The Showtime series Kidding follows fictional children's entertainer Jeff Piccirillo, known to decades of fans as Mr. Pickles and brought to life by Jim Carrey, as he struggles to keep his work life separate from his tumultuous personal life. Kidding doesn't hide the fact that Mr. Pickles is based on a real person and the character that person played on television for several decades. In a behind-the-scenes feature, Carrey explained that his character Jeff "looks at the world in a very idealistic way, not unlike Mr. Rogers."
Fred Rogers' influence on children's entertainment and generations of viewers that grew up watching him is a near-direct mirror of Mr. Pickles' career on Kidding. Mister Rogers' Neighborhood aired over 900 episodes over the course of 31 Seasons from 1968 to 2001. Much like Fred Rogers was known for hosting an optimistic and empathetic children's program for 33 years, Carrey explains that "Jeff Pickles has raised everybody’s kid for 30 years and he’s reached out through the medium of television to love." Like Mister Rogers' Neighborhood, Mr. Pickles' Puppet Time also airs on PBS. Even the relaxed, comfortable costume of Jeff Pickles mirrors Mister Rogers' famously cozy wardrobes. While Kidding clearly draws from Mister Rogers, which is surely fresh in audience's minds after the success of the Fred Rogers biographical documentary Won't You Be My Neighbor, Kidding explores its central character by introducing a horrible tragedy into the life of its star in the form of the death of Jeff's son.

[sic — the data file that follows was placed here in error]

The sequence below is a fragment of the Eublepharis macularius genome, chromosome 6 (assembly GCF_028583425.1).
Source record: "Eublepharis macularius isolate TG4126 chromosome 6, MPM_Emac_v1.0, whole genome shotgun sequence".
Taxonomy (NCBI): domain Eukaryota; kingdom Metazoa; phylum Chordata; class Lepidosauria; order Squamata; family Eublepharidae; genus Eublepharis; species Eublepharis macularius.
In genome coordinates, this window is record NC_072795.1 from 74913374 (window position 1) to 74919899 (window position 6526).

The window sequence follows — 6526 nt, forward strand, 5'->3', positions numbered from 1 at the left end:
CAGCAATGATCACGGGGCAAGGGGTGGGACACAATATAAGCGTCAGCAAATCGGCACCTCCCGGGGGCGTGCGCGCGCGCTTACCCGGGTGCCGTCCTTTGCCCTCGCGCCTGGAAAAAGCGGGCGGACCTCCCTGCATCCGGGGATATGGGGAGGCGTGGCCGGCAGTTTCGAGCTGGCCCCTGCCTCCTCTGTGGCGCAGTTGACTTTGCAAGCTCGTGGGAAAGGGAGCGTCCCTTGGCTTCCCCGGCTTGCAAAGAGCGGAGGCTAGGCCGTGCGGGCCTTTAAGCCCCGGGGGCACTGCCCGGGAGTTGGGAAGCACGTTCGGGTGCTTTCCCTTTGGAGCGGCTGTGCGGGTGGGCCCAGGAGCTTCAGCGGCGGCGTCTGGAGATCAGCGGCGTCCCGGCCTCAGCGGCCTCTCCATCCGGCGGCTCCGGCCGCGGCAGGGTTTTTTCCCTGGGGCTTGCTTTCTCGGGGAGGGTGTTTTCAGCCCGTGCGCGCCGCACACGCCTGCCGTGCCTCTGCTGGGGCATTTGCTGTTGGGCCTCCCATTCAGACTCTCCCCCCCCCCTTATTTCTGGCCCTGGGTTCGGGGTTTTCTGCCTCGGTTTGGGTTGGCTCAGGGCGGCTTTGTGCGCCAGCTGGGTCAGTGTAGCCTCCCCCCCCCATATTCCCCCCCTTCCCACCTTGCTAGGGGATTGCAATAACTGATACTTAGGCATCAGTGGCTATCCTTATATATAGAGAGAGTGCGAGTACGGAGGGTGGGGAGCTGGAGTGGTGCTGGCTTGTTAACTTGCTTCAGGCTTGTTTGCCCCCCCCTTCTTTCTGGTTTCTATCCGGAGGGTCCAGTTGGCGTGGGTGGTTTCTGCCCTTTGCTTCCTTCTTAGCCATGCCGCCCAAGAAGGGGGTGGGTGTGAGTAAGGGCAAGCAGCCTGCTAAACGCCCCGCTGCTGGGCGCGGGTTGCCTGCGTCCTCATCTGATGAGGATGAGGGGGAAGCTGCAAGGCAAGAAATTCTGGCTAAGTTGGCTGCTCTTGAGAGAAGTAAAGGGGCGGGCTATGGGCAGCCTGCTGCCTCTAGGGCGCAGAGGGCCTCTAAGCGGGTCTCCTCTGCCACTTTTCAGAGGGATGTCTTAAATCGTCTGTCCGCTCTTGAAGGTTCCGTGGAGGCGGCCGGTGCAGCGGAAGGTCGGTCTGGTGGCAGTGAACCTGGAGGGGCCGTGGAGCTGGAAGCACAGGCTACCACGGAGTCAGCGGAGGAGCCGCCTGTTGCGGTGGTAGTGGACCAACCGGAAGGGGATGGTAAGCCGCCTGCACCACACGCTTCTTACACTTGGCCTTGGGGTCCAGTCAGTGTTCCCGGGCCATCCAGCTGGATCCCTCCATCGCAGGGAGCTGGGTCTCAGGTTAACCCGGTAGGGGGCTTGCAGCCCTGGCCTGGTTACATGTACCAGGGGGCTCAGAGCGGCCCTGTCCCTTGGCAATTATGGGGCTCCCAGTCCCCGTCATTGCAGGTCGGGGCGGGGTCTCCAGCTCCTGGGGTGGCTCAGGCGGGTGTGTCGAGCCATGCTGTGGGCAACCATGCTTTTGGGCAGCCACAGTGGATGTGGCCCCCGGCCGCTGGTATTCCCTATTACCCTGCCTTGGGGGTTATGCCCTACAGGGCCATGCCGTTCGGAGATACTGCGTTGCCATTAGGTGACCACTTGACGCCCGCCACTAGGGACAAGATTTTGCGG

Creator and writer Dave Holstein revealed in a behind-the-scenes interview that "Kidding is about a kind man in a cruel world," which one could argue is also an apt description of the film Won't You Be My Neighbor?. However, the difference between Jeff Pickles and the television figure that inspired him is how they react to tragedies. Holstein explains that "Jeff Pickles is a TV personality. That personality hasn’t changed and can’t change, because that’s the world of the show. When he’s subjected to a personal tragedy, he has to go to work the next day and be the same person." While Kidding crafts drama from Jeff's struggle to "keep it light" for children's television despite the real-life tragedies of the world, Mister Rogers famously incorporated difficult and complicated issues into his television shows, including death.
While Carrey's performance isn't a perfect replication of Mister Rogers, it's certainly closer to the truth than the last time that Carrey portrayed Mister Rogers on television. During his time on the '90s sketch comedy show In Living Color, Carrey performed an exaggerated impression of Mr. Rogers making sexual advances on women who used to be his fans. Oddly enough, the idea of a Mr. Rogers-type performer pursuing his fans is explored in Kidding through Jeff's relationship with a fan of his, played by Riki Lindhome, after separating from his wife. This is a far cry from Fred Rogers' love life, as he was married to Joanne Byrd Rogers from 1952 until his death.
While Kidding isn't Jim Carrey's first time playing a character inspired by Mr. Rogers on television, his latest attempt skews much closer to the truth than his first. While Carrey captures the soft-spoken diction, idealistic attitude, and comfortable wardrobe of Mister Rogers, the way that Jeff's life spirals out of his control as he attempts to cope with tragedy is wholly unique to Kidding.